19. Louis Hissink

    Mineral exploration last qtr has dropped by 15.6% in $’s. Last time this level occurred was during the GFC.

  20. Carpe Jugulum

    Dead right, I am looking now with the view to maybe move in 2013

    Do your homework early, it has taken a year longer than i anticipated and my wife is a foreign national, your qualifications need to be recognised (a lot of mine weren’t), spousal visas do not necessarily mean you have a working visa and be careful because if you get made redundant or unemployed you may have to leave the country.

    Other than that it is an adventure.

  21. Megan

    the other was a vuvuzela strapped to a mallard.

    Perfect! Am also pinching this one for use in any discussion of the Antipodean Screecher.

  22. Alice

    No shit sherlock. Ask any business what is happening in the economy. Dont ask either Glen Stevens or Wayne Swan because they are both full of it.

    Latest crock from the RBA
    “A continuation of moderate wage outcomes and improved productivity performance will be needed to keep inflation low”

    Yes like inflation is the problem???? – are they so fucking disconnected from reality?

  23. Carpe Jugulum

    are they so fucking disconnected from reality?

    Is this a rhetorical question?

    If not i’ll try to think up something punny or witty.

  24. Skuter

    Alice, with the current government partying like it’s 1974 (or at least taking our IR system, industry policy, etc. back to the 70s), sluggish productivity growth means that we could be heading for slow growth and rising inflation (i.e. a stagflationary environment). It is like they are actually trying to be Australia’s worst ever government.

  25. squawkbox

    With Prime Minister Rosa Luxemburg Kleb at the helm


  26. 2dogs

    “Mineral exploration last qtr has dropped by 15.6% in $’s.”

    In Australia, not globally. Again, it’s about the competitiveness of specific countries.

  27. HRT

    A bit too much unhappiness on this site.

    It is as clear as crystal the only reason for the increasing number of closed factory and shop doors on the Gold Coast is the speeding economy.

    Small business people have made so much they can’t be bothered selling their businesses. They are simply closing the doors and staggering off under the weight of their profits.

    This must be the interpretation the illustrious Swan puts on all the “Closed” signs – there can’t be any other explanation.

  28. TonyO

    It’s all about destroying the middle-classes and, with it, democracy to bring in their socialist/communist state. That end can’t be achieved with a strong middle class. Very simple. And all done for that reason.

  29. Leigh Lowe

    The Mallard and the Swan.
    Sounds like a Disney movie title to me.

  30. H B Bear

    Despite having grave concerns about Abbott’s economic credentials (unless the Treasurer’s job goes to a real hard head) I think sentiment could turn around fairly quickly once people see clowns like Swan, Roxon, Conroy and Plibersek turfed out.

    They should televise Swan clearing out his office after he loses Lilley – that is probably worth 3% increase in the ASX200 right there. Better still, get Michael Kruger to go in and help him pack.

  31. Leigh Lowe

    The business I work for is dependent upon mining.
    Everyone has just been put on a 4 day week.
    Headline unemployment won’t move a jot as a result, but I can say with certainty that things are going pear-shaped ….. and fast.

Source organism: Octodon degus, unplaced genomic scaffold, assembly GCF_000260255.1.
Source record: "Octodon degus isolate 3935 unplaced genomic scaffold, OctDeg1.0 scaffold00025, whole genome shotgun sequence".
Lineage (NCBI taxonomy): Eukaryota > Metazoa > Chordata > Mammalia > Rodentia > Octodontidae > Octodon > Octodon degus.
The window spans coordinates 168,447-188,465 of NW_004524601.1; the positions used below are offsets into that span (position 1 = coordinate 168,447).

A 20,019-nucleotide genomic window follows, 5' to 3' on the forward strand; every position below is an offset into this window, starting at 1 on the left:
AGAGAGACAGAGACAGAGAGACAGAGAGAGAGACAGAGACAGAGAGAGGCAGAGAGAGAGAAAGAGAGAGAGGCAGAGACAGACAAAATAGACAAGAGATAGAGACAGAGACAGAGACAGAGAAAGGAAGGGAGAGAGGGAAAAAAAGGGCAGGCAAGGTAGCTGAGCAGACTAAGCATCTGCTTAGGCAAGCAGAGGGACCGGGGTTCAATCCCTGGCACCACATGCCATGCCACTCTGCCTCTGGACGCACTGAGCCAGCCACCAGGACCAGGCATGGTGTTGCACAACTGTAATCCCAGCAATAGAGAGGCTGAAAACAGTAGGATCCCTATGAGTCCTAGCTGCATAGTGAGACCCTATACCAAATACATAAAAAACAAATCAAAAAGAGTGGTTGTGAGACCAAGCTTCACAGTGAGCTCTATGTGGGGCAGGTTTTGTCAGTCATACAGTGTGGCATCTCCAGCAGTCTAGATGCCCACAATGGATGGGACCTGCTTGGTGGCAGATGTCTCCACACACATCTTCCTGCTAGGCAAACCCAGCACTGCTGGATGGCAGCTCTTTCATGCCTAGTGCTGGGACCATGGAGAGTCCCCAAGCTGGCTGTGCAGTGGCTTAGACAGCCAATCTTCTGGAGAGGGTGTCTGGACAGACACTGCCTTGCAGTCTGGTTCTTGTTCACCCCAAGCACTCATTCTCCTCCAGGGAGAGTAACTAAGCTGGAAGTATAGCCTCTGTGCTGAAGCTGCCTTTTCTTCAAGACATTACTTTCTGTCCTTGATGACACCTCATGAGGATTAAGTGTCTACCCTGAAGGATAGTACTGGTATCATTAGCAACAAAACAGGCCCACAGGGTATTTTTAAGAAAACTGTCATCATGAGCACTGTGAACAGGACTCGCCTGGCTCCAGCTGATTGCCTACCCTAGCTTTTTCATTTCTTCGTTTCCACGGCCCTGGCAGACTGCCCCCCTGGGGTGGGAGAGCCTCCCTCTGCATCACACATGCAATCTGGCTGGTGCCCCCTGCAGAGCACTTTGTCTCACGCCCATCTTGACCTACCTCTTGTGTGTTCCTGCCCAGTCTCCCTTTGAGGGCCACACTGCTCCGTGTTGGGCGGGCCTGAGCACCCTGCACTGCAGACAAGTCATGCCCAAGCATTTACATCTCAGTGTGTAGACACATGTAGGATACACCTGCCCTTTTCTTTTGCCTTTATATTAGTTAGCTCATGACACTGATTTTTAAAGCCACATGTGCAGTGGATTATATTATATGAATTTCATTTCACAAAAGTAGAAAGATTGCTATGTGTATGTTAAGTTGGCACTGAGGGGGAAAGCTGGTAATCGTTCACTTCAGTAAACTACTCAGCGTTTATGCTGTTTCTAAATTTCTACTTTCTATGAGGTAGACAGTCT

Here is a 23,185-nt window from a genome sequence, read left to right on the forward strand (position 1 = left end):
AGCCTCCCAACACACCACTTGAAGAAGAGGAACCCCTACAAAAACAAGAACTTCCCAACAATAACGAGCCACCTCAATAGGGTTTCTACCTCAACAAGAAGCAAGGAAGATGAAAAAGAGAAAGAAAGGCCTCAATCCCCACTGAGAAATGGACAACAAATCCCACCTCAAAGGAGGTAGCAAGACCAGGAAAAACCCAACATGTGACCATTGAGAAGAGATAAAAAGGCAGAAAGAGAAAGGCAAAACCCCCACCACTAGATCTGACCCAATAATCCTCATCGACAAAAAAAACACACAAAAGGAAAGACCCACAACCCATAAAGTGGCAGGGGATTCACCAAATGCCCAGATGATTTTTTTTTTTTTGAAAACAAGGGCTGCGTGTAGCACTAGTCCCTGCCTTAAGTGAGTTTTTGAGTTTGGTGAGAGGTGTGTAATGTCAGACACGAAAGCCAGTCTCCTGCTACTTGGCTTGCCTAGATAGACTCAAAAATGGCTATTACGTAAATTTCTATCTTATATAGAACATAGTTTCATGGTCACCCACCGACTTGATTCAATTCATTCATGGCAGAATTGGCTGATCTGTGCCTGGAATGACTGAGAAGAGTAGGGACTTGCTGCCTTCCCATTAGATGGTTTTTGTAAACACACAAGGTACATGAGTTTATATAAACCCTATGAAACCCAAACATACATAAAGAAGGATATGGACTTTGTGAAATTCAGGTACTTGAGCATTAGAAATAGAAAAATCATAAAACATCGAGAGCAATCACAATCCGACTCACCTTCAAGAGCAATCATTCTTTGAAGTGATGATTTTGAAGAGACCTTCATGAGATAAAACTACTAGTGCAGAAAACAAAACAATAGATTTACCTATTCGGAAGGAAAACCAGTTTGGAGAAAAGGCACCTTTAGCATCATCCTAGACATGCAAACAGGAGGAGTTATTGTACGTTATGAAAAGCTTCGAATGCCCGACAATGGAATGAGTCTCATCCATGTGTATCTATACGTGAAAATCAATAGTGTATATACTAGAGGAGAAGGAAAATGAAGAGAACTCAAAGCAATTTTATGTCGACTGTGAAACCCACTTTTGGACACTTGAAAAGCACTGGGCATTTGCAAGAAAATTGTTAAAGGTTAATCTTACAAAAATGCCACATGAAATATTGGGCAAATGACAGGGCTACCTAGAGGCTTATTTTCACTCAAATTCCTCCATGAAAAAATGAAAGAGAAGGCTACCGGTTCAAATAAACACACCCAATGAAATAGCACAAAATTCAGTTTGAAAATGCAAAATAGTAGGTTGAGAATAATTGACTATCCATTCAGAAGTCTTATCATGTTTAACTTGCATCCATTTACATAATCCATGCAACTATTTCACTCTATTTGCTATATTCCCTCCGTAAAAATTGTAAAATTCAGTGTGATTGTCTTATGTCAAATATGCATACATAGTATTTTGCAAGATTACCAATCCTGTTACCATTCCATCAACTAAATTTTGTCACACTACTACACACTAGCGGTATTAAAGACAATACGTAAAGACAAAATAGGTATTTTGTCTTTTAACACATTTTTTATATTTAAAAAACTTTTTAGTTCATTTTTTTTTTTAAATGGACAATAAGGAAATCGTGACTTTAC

32. mareeS

    Our son has been working as a rigger with Toll Energy on a gas project near Chinchilla this year. Three weeks ago his crew and most of the others on the site were laid off, no more work until the end of January, or later if the wet season kicks in.

    He’s back in the Hunter at present, no work available here either, as the mines are laying people off in large numbers over the Christmas break. He has several mates who have been laid off from the open-cuts mines and coal loaders until after January.

    Wayne the Goose still maintains the fantasy that the minerals boom is never-ending. It ended a year ago, but nobody in government was listening then, and they’re still not listening.

    Canada is the spot at present, the resources industry there is recruiting like mad from Australia for skilled workers. Our son is due to begin work in Alberta in February at higher pay than the rate he has been earning in Queensland, and that was very good money.

  33. Infidel Tiger

    Spoke to a manager at BHP who told me there is a company wide program called Operation Reset. Every department has to cut costs back 2009 levels.

    The only way to do that is to give all the subbies arse.

  34. H B Bear

    Stubbies at half arse out of respect.

  35. Anne

    The only way to do that is to give all the subbies arse.

    “the arse”.

    Ha ha IT, glad you clarified that one.

  36. .

    Wayne the Goose still maintains the fantasy that the minerals boom is never-ending. It ended a year ago, but nobody in government was listening then, and they’re still not listening.

    It was, until he bent it over and pounded it.

  37. C.L.

    With Prime Minister Rosa Luxemburg Kleb at the helm

    Damn you, squawkbox. That was to be my contribution. 😡

  38. Alice

    Skuter the only thing I object to in this comment of yours

    Alice, with the current government partying like it’s 1974 (or at least taking our IR system, industry policy, etc. back to the 70s),

    Is that the government has the decade completely wrong. They should be taking our IR system back to the 60s so the middle class can actually earn decent money again.

  39. C.L.

    Hey, maybe that’s why she’s always losing a shoe.

  40. Alice